Number Two replied. I told him to squawk flash and say his position of channel 98 (Udorn). When he did, I found the cell of four tankers each with four F-4s hanging off the wing about 30 miles east of where they should have been and in the open airspace between the high White and low White anchor. The were probably 30 a/c both above and below them.

I immediately gave them a turn to 270 degrees and told them to maintain altitude. I was told they could not do that because the F-4s had been assigned new targets just north of the DMZ and that the F-4 lead had requested that the tankers accompany them and refuel along the way.

Oh, and by the way, the whole gaggle had gone over the the next radar site to the east c/s Invert at NKP who had assigned a new frequency and mode 3 squawk. "And thank you very much and we'll be leaving freq. now. Good day."

I told my Senior Director what had happened. Toad had been having yet another bad day, was fed up, and picked up the phone to call Blue Chip. He told me that we were going to file a violation.

Which meant that I would write up the report, I would break the tapes and he would sign it.

At the end of my shift (a 12 hour shift) i got the report written and was in the middle of listening to the tapes of the mission and writing it all down when the phone rang. It was the safety officer from U-Tapao RTAFB asking about the situation (which I explained) and do we really need to file because....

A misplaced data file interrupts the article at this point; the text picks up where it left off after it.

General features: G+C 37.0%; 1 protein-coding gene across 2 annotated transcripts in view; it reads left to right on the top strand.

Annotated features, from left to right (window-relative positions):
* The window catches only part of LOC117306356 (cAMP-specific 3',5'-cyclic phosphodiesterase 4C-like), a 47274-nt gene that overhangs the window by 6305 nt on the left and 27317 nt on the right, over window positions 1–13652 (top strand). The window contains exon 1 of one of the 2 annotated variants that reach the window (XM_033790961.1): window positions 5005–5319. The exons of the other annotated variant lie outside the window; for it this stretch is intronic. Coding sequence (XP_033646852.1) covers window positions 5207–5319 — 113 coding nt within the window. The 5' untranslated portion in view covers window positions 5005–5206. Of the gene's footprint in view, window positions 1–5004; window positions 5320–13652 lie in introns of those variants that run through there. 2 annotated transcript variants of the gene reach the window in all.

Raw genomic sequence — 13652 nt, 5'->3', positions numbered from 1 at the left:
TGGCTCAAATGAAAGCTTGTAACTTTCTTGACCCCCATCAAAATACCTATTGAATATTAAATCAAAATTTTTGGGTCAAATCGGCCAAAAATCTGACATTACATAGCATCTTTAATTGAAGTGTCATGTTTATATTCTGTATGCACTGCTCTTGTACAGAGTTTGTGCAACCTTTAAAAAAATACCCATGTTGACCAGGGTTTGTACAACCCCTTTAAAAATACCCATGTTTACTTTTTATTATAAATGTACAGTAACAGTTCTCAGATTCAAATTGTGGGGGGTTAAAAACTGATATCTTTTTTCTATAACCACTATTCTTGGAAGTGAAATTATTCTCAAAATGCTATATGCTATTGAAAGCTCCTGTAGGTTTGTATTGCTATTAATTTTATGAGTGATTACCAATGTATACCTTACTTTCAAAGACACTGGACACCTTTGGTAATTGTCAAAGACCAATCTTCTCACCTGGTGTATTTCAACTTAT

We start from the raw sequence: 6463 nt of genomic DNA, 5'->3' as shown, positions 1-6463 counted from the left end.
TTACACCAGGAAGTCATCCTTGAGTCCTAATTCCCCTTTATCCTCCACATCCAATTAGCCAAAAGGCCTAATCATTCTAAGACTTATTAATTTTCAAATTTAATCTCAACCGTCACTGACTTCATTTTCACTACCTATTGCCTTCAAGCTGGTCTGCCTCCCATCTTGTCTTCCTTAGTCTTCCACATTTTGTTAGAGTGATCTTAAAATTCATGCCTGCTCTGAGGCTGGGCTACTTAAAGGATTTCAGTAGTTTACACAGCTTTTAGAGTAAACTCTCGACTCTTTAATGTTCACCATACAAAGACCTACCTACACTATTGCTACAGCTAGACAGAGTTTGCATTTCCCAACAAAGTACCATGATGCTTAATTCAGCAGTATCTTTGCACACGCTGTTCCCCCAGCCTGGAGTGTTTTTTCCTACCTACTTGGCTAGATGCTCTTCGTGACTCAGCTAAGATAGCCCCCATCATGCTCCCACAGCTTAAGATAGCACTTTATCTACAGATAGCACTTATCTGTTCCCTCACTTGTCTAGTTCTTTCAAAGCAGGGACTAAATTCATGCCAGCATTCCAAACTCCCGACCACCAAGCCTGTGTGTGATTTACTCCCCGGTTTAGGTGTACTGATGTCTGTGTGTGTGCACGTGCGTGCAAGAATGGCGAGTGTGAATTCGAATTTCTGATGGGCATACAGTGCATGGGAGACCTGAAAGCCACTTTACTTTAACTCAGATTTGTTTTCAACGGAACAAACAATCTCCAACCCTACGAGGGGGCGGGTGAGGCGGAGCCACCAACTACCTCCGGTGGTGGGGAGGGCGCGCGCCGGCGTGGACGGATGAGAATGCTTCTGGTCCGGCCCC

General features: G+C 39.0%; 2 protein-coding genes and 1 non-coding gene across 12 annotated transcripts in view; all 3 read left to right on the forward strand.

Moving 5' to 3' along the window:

get ready for this, I am not making this up...

"The tanker crews have only been in country a week and they haven't had local orientation training yet and weren't aware of where the other anchor is located."

I said something like, "Give me your number, Major; let me talk to some people and I'll call you back."

I shut down the tape player and went to the O Club had supper and one of several beers that had been waiting patiently for me.
I told Toad that I didn't want to file on the guys and that was okay with him.

About six hour after I hung up on the major I called him and told him we wouldn't be filing a violation after all. Then 1stLt Sightly Insane told Major Somebody Tell Me How To Do My Job, "Do not let those guys fly again without having local orientation training. If we hear that they've flown without the training, well, we've got the forms filled out and we will file."

Of course I lied to him; the partially filled out forms were in the trash and we were way too busy for transcribing tapes. But it must have had some effect because I never heard of any tanker cells wandering about the sky under the direction of an F-4 jock, for Pete's sake.

Now you might wonder why I was a so rude to the major at U-Tapao; you know, making him wait six hours for a phone call and talking real bossy and just being an ass. Well, I had history with that guy. But is another story for later, maybe. Right now the weather here is gorgeous and I need to pick up more pecans before Winter arrives tomorrow.